Negreiros, F. R.; Fortunelli, A. [CNR-IPCF, Istituto per i Processi Chimico-Fisici del Consiglio Nazionale delle Ricerche, Molecular Modeling Laboratory, via G. Moruzzi 1, Pisa I56124 (Italy); Taherkhani, F. [Department of Chemistry, Razi University, Kermanshah (Iran, Islamic Republic of); Parsafar, G. [Department of Chemistry and Nanotechnology Center, Sharif University of Technology, Tehran (Iran, Islamic Republic of); Caro, A. [Los Alamos National Laboratories, Division of Materials Science and Technology, Los Alamos, New Mexico 87545 (United States)

    2012-11-21

    The energetics and kinetic energy barriers of vacancy/atom exchange in a 37-atom truncated octahedron Ag-Pt binary cluster in the Ag-rich range of compositions are investigated via a first-principles atomistic approach. The energy of the local minima obtained considering various distributions of a single vacancy and a few Pt atoms within the cluster and the energy barriers connecting them are evaluated using accurate density-functional calculations. The effects of the simultaneous presence of a vacancy and Pt atoms are found to be simply additive when their distances are larger than first-neighbors, whereas when they can be stabilizing at low Pt content due to the release of strain by the Pt/vacancy interaction or destabilizing close to a perfect Pt(core)/Ag(shell) arrangement. It is found that alloying with Pt appreciably increases the barriers for homotops transformations, thus rationalizing the issues encountered at the experimental level in producing Ag-Pt equilibrated nanoparticles and bulk phase diagram.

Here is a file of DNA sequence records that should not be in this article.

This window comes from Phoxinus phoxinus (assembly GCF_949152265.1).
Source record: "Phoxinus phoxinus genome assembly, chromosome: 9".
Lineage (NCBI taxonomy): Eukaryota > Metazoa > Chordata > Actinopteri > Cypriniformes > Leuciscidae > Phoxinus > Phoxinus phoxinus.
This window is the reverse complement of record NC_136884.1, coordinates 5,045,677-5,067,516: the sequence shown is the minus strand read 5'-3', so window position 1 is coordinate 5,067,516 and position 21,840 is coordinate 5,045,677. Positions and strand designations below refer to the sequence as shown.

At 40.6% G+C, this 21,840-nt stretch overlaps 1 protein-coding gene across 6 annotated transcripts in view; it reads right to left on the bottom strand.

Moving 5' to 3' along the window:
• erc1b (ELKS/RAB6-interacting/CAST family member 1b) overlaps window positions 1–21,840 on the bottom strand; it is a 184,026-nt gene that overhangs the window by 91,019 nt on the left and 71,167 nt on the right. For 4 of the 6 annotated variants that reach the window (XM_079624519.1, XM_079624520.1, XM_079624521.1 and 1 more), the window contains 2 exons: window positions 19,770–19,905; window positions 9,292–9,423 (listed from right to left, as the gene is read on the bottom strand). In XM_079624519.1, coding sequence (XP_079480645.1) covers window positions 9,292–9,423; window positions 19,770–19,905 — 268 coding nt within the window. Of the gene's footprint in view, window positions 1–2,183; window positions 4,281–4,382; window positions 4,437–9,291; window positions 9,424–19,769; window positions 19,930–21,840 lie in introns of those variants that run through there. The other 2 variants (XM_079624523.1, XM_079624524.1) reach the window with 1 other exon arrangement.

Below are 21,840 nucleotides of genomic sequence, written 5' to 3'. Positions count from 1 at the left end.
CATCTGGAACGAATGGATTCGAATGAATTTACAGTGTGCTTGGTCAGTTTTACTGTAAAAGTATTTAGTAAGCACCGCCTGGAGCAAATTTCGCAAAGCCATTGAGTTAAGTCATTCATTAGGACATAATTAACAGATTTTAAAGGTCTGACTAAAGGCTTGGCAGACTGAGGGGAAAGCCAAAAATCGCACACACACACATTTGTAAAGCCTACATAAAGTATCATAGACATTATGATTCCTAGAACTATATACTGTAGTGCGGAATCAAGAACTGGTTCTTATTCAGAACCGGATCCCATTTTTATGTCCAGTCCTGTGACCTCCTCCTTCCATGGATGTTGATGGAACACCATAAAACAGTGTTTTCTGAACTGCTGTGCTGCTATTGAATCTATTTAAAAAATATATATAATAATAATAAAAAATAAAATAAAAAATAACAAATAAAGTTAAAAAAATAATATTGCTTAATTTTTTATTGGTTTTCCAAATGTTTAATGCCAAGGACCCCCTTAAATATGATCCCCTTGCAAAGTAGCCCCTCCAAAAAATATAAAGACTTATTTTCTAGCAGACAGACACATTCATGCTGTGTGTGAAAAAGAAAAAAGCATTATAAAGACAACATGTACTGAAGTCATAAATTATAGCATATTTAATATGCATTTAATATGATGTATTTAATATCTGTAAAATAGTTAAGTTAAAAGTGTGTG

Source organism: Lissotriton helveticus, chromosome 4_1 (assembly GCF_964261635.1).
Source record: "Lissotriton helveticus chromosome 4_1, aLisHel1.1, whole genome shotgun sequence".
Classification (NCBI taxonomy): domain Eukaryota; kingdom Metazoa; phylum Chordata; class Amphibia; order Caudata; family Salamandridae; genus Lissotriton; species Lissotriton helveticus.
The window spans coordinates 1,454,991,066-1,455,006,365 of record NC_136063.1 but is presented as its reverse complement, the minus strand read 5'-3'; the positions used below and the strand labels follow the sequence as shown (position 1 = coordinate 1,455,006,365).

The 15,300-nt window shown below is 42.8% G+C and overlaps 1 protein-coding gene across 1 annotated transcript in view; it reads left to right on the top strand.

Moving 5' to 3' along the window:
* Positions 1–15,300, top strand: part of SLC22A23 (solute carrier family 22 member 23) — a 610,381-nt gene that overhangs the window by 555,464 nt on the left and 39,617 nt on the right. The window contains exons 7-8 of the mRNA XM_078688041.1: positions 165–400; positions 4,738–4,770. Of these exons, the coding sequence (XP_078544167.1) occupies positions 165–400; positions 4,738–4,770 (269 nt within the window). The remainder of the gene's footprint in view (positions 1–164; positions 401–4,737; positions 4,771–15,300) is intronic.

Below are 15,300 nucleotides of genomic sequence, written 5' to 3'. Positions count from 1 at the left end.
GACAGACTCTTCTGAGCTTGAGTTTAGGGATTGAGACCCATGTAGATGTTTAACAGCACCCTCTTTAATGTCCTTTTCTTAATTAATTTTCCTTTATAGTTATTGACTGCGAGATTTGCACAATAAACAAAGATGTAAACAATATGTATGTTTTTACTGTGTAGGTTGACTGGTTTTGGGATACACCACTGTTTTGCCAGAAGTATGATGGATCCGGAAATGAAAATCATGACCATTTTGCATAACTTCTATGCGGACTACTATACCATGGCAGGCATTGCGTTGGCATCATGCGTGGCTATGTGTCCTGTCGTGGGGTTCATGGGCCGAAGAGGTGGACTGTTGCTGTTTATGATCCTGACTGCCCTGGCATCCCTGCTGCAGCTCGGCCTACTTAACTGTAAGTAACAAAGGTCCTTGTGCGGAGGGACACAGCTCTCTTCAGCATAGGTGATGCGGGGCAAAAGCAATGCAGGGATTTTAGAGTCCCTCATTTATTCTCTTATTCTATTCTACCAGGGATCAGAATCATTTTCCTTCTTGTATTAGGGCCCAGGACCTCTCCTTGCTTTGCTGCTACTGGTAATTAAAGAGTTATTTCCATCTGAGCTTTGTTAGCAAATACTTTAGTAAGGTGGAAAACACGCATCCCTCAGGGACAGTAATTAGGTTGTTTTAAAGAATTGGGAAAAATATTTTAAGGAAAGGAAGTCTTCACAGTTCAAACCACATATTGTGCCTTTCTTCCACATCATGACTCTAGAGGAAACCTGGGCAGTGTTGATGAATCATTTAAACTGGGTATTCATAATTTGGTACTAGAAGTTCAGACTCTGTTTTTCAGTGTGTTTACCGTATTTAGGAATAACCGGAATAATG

20. Substantiation of the two-temperature kinetic model by comparing calculations within the kinetic and fluid models of the positive column plasma of a dc oxygen discharge

    Microsoft Academic Search

    E. A. Bogdanov; A. A. Kudryavtsev; L. D. Tsendin; R. R. Arslanbekov; V. I. Kolobov; V. V. Kudryavtsev

    2003-01-01

    Results from kinetic and fluid simulations of the positive column plasma of a dc oxygen discharge are compared using commercial\\u000a CFDRC software (http:\\/\\/www.cfdrc.com\\/?cfdplasma), which enables one to perform numerical simulations in an arbitrary 3D geometry with the use of both the fluid equations\\u000a for all the components (fluid model) and the kinetic equation for the electron energy distribution function (kinetic

  1. Kinetic lattice grand canonical Monte Carlo simulation for ion current calculations in a model ion channel system

    NASA Astrophysics Data System (ADS)

    Hwang, Hyonseok; Schatz, George C.; Ratner, Mark A.

    2007-07-01

    An algorithm in which kinetic lattice grand canonical Monte Carlo simulations are combined with mean field theory (KLGCMC/MF) is presented to calculate ion currents in a model ion channel system. In this simulation, the relevant region of the system is treated by KLGCMC simulations, while the rest of the system is described by modified Poisson-Boltzmann mean field theory. Calculation of reaction field due to induced charges on the channel/water and membrane/water boundaries is carried out using a basis-set expansion method [Im and Roux, J. Chem. Phys. 115, 4850 (2001)]. Calculation of ion currents, electrostatic potentials, and ion concentrations, as obtained from the KLGCMC/MF simulations, shows good agreement with Poisson-Nernst-Planck (PNP) theory predictions when the channel and membrane have the same dielectric constant as water. If the channel and membrane have a lower dielectric constant than water, however, there is a considerable difference between the KLGCMC/MF and PNP predictions. This difference is attributed to the reaction field, which is missing in PNP theory. It is demonstrated that the reaction field as well as fixed charges in the channel play key roles in selective ion transport. Limitations and further development of the current KLGCMC/MF approach are also discussed.